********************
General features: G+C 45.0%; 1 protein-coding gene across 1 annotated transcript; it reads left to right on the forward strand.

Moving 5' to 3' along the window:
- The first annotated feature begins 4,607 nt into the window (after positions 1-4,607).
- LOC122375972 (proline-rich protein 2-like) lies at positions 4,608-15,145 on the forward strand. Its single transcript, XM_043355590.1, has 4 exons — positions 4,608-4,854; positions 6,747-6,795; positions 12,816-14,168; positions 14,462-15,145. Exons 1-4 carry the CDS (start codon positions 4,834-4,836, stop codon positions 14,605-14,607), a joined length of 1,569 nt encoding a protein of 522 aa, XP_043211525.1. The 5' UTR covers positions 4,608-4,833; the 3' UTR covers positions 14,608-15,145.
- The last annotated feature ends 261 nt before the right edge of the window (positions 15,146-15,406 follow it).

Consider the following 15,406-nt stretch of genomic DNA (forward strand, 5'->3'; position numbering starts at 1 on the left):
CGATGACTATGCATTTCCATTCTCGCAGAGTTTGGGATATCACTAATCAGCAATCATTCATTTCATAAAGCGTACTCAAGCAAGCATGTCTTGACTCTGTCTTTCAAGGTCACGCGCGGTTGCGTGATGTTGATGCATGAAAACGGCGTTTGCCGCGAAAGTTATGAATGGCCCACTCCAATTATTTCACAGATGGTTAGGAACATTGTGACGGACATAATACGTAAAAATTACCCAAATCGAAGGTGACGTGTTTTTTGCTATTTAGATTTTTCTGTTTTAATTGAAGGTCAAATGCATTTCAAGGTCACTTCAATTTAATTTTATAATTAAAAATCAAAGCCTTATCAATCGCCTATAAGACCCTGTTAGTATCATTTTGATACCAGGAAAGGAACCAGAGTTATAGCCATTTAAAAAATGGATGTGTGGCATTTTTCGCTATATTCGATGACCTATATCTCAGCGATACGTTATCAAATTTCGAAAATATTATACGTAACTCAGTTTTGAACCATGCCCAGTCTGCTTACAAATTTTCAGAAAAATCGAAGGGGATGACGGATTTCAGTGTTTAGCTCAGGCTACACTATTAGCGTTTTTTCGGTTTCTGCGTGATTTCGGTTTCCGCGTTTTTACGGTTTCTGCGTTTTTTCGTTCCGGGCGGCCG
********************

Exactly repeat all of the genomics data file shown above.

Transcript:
General features: G+C 45.0%; 1 protein-coding gene across 1 annotated transcript; it reads left to right on the forward strand.

Moving 5' to 3' along the window:
- The first annotated feature begins 4,607 nt into the window (after positions 1-4,607).
- LOC122375972 (proline-rich protein 2-like) lies at positions 4,608-15,145 on the forward strand. Its single transcript, XM_043355590.1, has 4 exons — positions 4,608-4,854; positions 6,747-6,795; positions 12,816-14,168; positions 14,462-15,145. Exons 1-4 carry the CDS (start codon positions 4,834-4,836, stop codon positions 14,605-14,607), a joined length of 1,569 nt encoding a protein of 522 aa, XP_043211525.1. The 5' UTR covers positions 4,608-4,833; the 3' UTR covers positions 14,608-15,145.
- The last annotated feature ends 261 nt before the right edge of the window (positions 15,146-15,406 follow it).

Consider the following 15,406-nt stretch of genomic DNA (forward strand, 5'->3'; position numbering starts at 1 on the left):
CGATGACTATGCATTTCCATTCTCGCAGAGTTTGGGATATCACTAATCAGCAATCATTCATTTCATAAAGCGTACTCAAGCAAGCATGTCTTGACTCTGTCTTTCAAGGTCACGCGCGGTTGCGTGATGTTGATGCATGAAAACGGCGTTTGCCGCGAAAGTTATGAATGGCCCACTCCAATTATTTCACAGATGGTTAGGAACATTGTGACGGACATAATACGTAAAAATTACCCAAATCGAAGGTGACGTGTTTTTTGCTATTTAGATTTTTCTGTTTTAATTGAAGGTCAAATGCATTTCAAGGTCACTTCAATTTAATTTTATAATTAAAAATCAAAGCCTTATCAATCGCCTATAAGACCCTGTTAGTATCATTTTGATACCAGGAAAGGAACCAGAGTTATAGCCATTTAAAAAATGGATGTGTGGCATTTTTCGCTATATTCGATGACCTATATCTCAGCGATACGTTATCAAATTTCGAAAATATTATACGTAACTCAGTTTTGAACCATGCCCAGTCTGCTTACAAATTTTCAGAAAAATCGAAGGGGATGACGGATTTCAGTGTTTAGCTCAGGCTACACTATTAGCGTTTTTTCGGTTTCTGCGTGATTTCGGTTTCCGCGTTTTTACGGTTTCTGCGTTTTTTCGTTCCGGGCGGCCG